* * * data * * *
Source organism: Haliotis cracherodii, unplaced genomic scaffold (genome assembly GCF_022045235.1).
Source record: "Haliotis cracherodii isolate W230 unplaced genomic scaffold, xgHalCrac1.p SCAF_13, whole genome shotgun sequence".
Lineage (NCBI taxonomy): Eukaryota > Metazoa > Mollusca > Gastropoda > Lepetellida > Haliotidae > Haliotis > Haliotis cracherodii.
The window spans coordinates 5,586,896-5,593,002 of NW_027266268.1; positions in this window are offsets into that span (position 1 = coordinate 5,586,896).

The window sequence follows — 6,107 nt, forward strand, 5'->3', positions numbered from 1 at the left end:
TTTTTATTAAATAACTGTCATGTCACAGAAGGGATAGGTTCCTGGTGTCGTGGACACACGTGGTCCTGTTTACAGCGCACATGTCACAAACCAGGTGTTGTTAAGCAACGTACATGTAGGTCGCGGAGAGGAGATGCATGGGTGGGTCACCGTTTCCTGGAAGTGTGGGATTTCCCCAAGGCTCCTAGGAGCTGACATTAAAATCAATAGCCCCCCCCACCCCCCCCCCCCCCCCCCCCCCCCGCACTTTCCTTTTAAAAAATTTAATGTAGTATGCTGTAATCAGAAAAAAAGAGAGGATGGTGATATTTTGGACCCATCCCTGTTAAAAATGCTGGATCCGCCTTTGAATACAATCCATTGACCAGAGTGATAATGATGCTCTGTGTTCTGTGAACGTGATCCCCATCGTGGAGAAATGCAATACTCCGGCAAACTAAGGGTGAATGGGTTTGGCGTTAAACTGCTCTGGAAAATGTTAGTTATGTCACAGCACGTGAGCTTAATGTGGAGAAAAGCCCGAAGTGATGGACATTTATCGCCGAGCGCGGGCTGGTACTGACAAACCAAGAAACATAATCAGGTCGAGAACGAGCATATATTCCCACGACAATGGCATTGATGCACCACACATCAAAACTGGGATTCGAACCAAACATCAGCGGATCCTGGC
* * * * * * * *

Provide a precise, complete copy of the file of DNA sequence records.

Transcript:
Source organism: Haliotis cracherodii, unplaced genomic scaffold (genome assembly GCF_022045235.1).
Source record: "Haliotis cracherodii isolate W230 unplaced genomic scaffold, xgHalCrac1.p SCAF_13, whole genome shotgun sequence".
Lineage (NCBI taxonomy): Eukaryota > Metazoa > Mollusca > Gastropoda > Lepetellida > Haliotidae > Haliotis > Haliotis cracherodii.
The window spans coordinates 5,586,896-5,593,002 of NW_027266268.1; positions in this window are offsets into that span (position 1 = coordinate 5,586,896).

The window sequence follows — 6,107 nt, forward strand, 5'->3', positions numbered from 1 at the left end:
TTTTTATTAAATAACTGTCATGTCACAGAAGGGATAGGTTCCTGGTGTCGTGGACACACGTGGTCCTGTTTACAGCGCACATGTCACAAACCAGGTGTTGTTAAGCAACGTACATGTAGGTCGCGGAGAGGAGATGCATGGGTGGGTCACCGTTTCCTGGAAGTGTGGGATTTCCCCAAGGCTCCTAGGAGCTGACATTAAAATCAATAGCCCCCCCCACCCCCCCCCCCCCCCCCCCCCCCCGCACTTTCCTTTTAAAAAATTTAATGTAGTATGCTGTAATCAGAAAAAAAGAGAGGATGGTGATATTTTGGACCCATCCCTGTTAAAAATGCTGGATCCGCCTTTGAATACAATCCATTGACCAGAGTGATAATGATGCTCTGTGTTCTGTGAACGTGATCCCCATCGTGGAGAAATGCAATACTCCGGCAAACTAAGGGTGAATGGGTTTGGCGTTAAACTGCTCTGGAAAATGTTAGTTATGTCACAGCACGTGAGCTTAATGTGGAGAAAAGCCCGAAGTGATGGACATTTATCGCCGAGCGCGGGCTGGTACTGACAAACCAAGAAACATAATCAGGTCGAGAACGAGCATATATTCCCACGACAATGGCATTGATGCACCACACATCAAAACTGGGATTCGAACCAAACATCAGCGGATCCTGGC